"It profits me but little that a vigilant authority always protects the tranquillity of my pleasures and constantly averts all dangers from my path, without my care or concern, if this same authority is the absolute master of my liberty and my life."

--Alexis de Tocqueville, Democracy in America

Saturday, August 6, 2011

August 6, 1945

I like to think of myself as a student of World War II history.   It is a fascination of mine, particularly the experiences of infantry soldiers, in part because my generation (men who came of age in the late 1970s and early 1980s) were completely spared any combat of our own.   Today, of course, is the 66th anniversary of the bombing of Hiroshima in Japan that was the beginning of the end of the war.   Knowing what I know from reading -- and sensitive to what I most certainly do not know from experience, namely, what Paul Fussell* called "having to come to grips, face to face, with an enemy who designs your death," i.e., the experience of combat by front-line infantry troops -- I have no compunction in saying that the bombing of Hiroshima with a small nuclear weapon was completely justified.   Japan's Army of some two million men was still intact, and the beaches of Kyushu and Honshu, the main Japanese islands, were heavily fortified.   The Japanese population was committed to dying for their Emperor in a sort of mass kamikaze suicide.   The casualties that would have occurred, not just on the American and British side, but on the Japanese side too, would have dwarfed the hundreds of thousands killed in Hiroshima and Nagasaki, and the terror and horror and inhumanity of non-nuclear combat in modern warfare is certainly not ontologically different, and may even be worse than the instantaneous obliteration of those cities, however horrible it may have been.   Read about Stalingrad one time if you want to see what man can do to man, even without atomic bombs.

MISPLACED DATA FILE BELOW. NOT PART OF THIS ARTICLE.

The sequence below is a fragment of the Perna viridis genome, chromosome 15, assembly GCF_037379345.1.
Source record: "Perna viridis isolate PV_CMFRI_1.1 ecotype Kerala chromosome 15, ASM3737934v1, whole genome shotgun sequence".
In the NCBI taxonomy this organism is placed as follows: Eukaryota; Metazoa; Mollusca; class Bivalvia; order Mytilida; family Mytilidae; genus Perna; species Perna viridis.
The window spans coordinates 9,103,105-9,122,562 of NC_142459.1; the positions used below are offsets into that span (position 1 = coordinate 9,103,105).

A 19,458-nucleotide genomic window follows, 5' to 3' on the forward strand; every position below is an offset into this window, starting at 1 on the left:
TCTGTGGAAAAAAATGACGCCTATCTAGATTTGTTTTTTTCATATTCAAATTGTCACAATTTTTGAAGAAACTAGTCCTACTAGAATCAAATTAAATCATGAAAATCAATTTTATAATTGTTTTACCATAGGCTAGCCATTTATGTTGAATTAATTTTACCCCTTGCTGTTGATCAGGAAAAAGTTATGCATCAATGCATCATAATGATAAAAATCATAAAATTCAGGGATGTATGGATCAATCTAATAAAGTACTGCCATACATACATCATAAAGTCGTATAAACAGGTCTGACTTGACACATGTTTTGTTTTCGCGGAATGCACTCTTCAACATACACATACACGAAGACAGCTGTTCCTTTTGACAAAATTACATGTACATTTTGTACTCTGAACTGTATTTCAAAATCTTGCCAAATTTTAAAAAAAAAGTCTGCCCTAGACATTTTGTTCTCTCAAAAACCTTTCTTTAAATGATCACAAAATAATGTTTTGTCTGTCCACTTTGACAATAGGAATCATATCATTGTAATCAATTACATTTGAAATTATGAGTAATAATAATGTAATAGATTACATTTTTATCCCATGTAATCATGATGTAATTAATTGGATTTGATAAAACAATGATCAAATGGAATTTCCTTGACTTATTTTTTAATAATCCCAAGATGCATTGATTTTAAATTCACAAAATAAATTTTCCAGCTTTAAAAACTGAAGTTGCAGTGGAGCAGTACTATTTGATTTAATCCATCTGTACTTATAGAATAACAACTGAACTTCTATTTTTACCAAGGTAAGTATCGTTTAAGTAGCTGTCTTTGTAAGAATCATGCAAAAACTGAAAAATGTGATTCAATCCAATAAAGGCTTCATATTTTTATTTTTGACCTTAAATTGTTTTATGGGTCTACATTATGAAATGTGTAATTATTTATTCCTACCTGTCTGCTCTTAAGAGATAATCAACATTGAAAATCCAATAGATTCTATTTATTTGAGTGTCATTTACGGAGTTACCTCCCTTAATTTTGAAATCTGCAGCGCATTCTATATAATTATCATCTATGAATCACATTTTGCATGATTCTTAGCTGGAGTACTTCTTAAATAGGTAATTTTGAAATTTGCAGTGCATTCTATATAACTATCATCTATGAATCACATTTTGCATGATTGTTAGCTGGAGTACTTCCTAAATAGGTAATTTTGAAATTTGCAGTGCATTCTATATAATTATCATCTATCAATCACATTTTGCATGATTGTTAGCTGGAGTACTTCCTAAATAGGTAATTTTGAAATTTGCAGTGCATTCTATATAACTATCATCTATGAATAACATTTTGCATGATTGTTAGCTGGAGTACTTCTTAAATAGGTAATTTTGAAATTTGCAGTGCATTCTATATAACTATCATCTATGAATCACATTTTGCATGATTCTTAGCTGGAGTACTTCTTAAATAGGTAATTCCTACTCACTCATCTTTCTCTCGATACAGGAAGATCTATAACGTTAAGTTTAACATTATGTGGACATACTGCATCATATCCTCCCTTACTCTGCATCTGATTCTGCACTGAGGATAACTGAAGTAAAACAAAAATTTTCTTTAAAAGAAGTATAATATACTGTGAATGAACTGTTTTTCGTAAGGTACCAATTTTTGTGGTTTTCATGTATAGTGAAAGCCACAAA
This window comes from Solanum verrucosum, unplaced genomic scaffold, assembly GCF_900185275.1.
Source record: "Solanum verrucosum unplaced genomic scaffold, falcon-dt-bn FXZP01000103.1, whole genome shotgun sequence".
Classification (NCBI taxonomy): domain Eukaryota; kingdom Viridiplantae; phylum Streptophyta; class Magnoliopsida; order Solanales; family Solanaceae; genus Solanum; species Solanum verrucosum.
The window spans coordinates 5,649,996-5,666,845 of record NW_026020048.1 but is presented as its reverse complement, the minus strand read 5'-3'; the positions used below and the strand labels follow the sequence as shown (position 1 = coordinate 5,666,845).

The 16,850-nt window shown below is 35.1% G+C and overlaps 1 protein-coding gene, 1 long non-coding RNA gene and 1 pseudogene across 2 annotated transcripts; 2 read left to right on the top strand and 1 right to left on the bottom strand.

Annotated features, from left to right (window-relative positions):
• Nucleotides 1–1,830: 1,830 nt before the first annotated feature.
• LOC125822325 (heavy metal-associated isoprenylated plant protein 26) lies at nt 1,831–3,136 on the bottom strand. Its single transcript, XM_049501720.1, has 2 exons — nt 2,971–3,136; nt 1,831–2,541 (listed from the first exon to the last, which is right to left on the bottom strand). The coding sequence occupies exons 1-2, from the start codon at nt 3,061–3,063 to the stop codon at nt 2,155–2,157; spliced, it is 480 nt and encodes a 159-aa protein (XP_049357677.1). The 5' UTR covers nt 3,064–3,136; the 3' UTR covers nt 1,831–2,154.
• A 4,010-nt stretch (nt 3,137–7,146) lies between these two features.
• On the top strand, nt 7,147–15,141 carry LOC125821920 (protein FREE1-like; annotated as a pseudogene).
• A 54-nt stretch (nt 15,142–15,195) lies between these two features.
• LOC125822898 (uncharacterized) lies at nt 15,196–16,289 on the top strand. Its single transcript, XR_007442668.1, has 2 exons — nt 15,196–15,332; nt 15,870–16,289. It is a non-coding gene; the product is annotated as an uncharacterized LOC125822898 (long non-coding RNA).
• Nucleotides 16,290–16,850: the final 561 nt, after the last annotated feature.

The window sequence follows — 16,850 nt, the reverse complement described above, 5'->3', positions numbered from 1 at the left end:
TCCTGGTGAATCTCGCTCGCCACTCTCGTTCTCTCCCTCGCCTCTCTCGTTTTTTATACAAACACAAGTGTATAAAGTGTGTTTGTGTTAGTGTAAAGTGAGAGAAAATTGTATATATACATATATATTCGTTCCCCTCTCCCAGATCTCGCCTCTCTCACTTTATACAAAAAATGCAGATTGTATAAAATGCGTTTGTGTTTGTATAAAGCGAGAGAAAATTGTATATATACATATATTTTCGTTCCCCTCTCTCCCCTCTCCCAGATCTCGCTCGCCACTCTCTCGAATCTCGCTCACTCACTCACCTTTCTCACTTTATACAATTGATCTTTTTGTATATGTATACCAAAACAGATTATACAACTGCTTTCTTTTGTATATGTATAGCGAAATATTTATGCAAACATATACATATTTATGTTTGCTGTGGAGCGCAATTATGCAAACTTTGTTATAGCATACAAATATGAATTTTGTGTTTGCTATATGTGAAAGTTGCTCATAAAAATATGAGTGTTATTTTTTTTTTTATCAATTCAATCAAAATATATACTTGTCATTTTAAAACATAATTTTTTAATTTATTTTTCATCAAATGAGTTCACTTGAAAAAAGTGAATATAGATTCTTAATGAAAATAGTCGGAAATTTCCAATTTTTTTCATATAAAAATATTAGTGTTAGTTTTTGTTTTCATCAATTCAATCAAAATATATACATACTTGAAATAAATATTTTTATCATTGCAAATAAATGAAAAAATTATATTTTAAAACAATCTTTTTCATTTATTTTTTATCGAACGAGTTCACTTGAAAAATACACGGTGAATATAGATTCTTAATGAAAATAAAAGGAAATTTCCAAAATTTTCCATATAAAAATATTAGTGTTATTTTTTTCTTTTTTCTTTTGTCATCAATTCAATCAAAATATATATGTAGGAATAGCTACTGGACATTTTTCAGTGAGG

Perhaps the best comment on the decision by Truman to drop the bomb came from Winston Churchill:
There were those who considered that the atomic bomb should never have been used at all. I cannot associate myself with such ideas… I am surprised that very worthy people—but people who in most cases had no intention of proceeding to the Japanese front themselves—should adopt a position that rather than throw this bomb we should have sacrificed a million American and a quarter of a million British lives…

* In a great essay called "Thank God for the Atom Bomb," which can be found here.

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